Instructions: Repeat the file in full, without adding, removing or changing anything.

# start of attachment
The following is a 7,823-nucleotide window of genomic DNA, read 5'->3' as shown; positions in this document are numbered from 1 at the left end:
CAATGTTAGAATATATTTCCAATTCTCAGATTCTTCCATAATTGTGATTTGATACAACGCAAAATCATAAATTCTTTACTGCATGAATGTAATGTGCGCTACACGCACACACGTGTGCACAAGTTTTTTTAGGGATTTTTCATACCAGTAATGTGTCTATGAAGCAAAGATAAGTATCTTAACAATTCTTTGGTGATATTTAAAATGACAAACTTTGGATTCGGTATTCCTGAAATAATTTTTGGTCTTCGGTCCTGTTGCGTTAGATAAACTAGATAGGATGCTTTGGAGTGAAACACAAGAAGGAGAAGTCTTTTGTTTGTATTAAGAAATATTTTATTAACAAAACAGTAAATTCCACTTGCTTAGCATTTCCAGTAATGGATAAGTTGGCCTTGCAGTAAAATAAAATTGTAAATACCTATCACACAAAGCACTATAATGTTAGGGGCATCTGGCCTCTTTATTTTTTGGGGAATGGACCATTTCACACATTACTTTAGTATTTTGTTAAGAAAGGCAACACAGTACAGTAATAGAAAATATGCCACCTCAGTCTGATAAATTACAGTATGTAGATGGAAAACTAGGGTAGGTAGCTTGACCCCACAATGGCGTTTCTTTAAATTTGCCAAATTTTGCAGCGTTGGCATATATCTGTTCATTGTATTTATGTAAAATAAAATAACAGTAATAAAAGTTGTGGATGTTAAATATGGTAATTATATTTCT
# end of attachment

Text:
The following is a 7,823-nucleotide window of genomic DNA, read 5'->3' as shown; positions in this document are numbered from 1 at the left end:
CAATGTTAGAATATATTTCCAATTCTCAGATTCTTCCATAATTGTGATTTGATACAACGCAAAATCATAAATTCTTTACTGCATGAATGTAATGTGCGCTACACGCACACACGTGTGCACAAGTTTTTTTAGGGATTTTTCATACCAGTAATGTGTCTATGAAGCAAAGATAAGTATCTTAACAATTCTTTGGTGATATTTAAAATGACAAACTTTGGATTCGGTATTCCTGAAATAATTTTTGGTCTTCGGTCCTGTTGCGTTAGATAAACTAGATAGGATGCTTTGGAGTGAAACACAAGAAGGAGAAGTCTTTTGTTTGTATTAAGAAATATTTTATTAACAAAACAGTAAATTCCACTTGCTTAGCATTTCCAGTAATGGATAAGTTGGCCTTGCAGTAAAATAAAATTGTAAATACCTATCACACAAAGCACTATAATGTTAGGGGCATCTGGCCTCTTTATTTTTTGGGGAATGGACCATTTCACACATTACTTTAGTATTTTGTTAAGAAAGGCAACACAGTACAGTAATAGAAAATATGCCACCTCAGTCTGATAAATTACAGTATGTAGATGGAAAACTAGGGTAGGTAGCTTGACCCCACAATGGCGTTTCTTTAAATTTGCCAAATTTTGCAGCGTTGGCATATATCTGTTCATTGTATTTATGTAAAATAAAATAACAGTAATAAAAGTTGTGGATGTTAAATATGGTAATTATATTTCT